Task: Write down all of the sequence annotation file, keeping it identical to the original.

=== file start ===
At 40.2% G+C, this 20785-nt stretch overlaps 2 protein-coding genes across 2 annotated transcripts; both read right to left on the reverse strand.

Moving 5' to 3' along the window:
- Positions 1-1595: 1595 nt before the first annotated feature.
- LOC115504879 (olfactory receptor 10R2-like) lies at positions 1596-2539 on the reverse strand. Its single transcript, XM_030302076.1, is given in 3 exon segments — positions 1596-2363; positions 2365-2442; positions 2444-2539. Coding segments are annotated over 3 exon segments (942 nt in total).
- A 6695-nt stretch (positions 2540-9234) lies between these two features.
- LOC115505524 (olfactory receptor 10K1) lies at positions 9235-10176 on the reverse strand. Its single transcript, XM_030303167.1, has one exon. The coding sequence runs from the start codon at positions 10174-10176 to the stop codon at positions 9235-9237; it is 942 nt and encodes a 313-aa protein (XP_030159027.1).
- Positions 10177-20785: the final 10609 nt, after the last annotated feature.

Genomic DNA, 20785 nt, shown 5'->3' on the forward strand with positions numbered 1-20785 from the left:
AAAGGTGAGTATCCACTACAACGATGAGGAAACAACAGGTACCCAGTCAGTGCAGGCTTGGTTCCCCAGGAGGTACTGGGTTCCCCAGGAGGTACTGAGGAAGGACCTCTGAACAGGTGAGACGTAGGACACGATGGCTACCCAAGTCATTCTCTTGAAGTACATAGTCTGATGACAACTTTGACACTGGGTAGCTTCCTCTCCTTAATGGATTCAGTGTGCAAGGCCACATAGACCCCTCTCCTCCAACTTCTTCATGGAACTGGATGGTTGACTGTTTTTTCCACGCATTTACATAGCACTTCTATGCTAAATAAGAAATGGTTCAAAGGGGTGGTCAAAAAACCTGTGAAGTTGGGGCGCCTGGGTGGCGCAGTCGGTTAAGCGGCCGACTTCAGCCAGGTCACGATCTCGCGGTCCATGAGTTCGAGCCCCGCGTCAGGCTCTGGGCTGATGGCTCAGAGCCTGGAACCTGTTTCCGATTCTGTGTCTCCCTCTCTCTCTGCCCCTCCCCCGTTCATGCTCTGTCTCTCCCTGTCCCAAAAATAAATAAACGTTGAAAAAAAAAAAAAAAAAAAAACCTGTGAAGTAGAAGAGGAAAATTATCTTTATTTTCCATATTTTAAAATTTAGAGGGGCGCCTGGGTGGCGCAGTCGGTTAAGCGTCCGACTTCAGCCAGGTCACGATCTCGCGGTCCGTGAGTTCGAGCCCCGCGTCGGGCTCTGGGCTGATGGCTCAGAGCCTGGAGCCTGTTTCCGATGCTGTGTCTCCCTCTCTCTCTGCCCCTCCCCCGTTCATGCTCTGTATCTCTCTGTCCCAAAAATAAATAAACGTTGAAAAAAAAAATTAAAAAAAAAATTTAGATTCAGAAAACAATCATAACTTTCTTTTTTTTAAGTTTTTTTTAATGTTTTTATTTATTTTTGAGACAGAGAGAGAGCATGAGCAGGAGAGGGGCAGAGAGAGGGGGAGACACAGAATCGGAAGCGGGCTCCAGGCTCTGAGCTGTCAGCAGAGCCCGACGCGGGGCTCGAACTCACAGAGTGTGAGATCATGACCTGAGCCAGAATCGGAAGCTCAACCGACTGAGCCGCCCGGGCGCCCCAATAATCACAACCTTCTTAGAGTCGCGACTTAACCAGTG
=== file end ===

At 40.2% G+C, this 20785-nt stretch overlaps 2 protein-coding genes across 2 annotated transcripts; both read right to left on the reverse strand.

Moving 5' to 3' along the window:
- Positions 1-1595: 1595 nt before the first annotated feature.
- LOC115504879 (olfactory receptor 10R2-like) lies at positions 1596-2539 on the reverse strand. Its single transcript, XM_030302076.1, is given in 3 exon segments — positions 1596-2363; positions 2365-2442; positions 2444-2539. Coding segments are annotated over 3 exon segments (942 nt in total).
- A 6695-nt stretch (positions 2540-9234) lies between these two features.
- LOC115505524 (olfactory receptor 10K1) lies at positions 9235-10176 on the reverse strand. Its single transcript, XM_030303167.1, has one exon. The coding sequence runs from the start codon at positions 10174-10176 to the stop codon at positions 9235-9237; it is 942 nt and encodes a 313-aa protein (XP_030159027.1).
- Positions 10177-20785: the final 10609 nt, after the last annotated feature.

Genomic DNA, 20785 nt, shown 5'->3' on the forward strand with positions numbered 1-20785 from the left:
AAAGGTGAGTATCCACTACAACGATGAGGAAACAACAGGTACCCAGTCAGTGCAGGCTTGGTTCCCCAGGAGGTACTGGGTTCCCCAGGAGGTACTGAGGAAGGACCTCTGAACAGGTGAGACGTAGGACACGATGGCTACCCAAGTCATTCTCTTGAAGTACATAGTCTGATGACAACTTTGACACTGGGTAGCTTCCTCTCCTTAATGGATTCAGTGTGCAAGGCCACATAGACCCCTCTCCTCCAACTTCTTCATGGAACTGGATGGTTGACTGTTTTTTCCACGCATTTACATAGCACTTCTATGCTAAATAAGAAATGGTTCAAAGGGGTGGTCAAAAAACCTGTGAAGTTGGGGCGCCTGGGTGGCGCAGTCGGTTAAGCGGCCGACTTCAGCCAGGTCACGATCTCGCGGTCCATGAGTTCGAGCCCCGCGTCAGGCTCTGGGCTGATGGCTCAGAGCCTGGAACCTGTTTCCGATTCTGTGTCTCCCTCTCTCTCTGCCCCTCCCCCGTTCATGCTCTGTCTCTCCCTGTCCCAAAAATAAATAAACGTTGAAAAAAAAAAAAAAAAAAAAACCTGTGAAGTAGAAGAGGAAAATTATCTTTATTTTCCATATTTTAAAATTTAGAGGGGCGCCTGGGTGGCGCAGTCGGTTAAGCGTCCGACTTCAGCCAGGTCACGATCTCGCGGTCCGTGAGTTCGAGCCCCGCGTCGGGCTCTGGGCTGATGGCTCAGAGCCTGGAGCCTGTTTCCGATGCTGTGTCTCCCTCTCTCTCTGCCCCTCCCCCGTTCATGCTCTGTATCTCTCTGTCCCAAAAATAAATAAACGTTGAAAAAAAAAATTAAAAAAAAAATTTAGATTCAGAAAACAATCATAACTTTCTTTTTTTTAAGTTTTTTTTAATGTTTTTATTTATTTTTGAGACAGAGAGAGAGCATGAGCAGGAGAGGGGCAGAGAGAGGGGGAGACACAGAATCGGAAGCGGGCTCCAGGCTCTGAGCTGTCAGCAGAGCCCGACGCGGGGCTCGAACTCACAGAGTGTGAGATCATGACCTGAGCCAGAATCGGAAGCTCAACCGACTGAGCCGCCCGGGCGCCCCAATAATCACAACCTTCTTAGAGTCGCGACTTAACCAGTG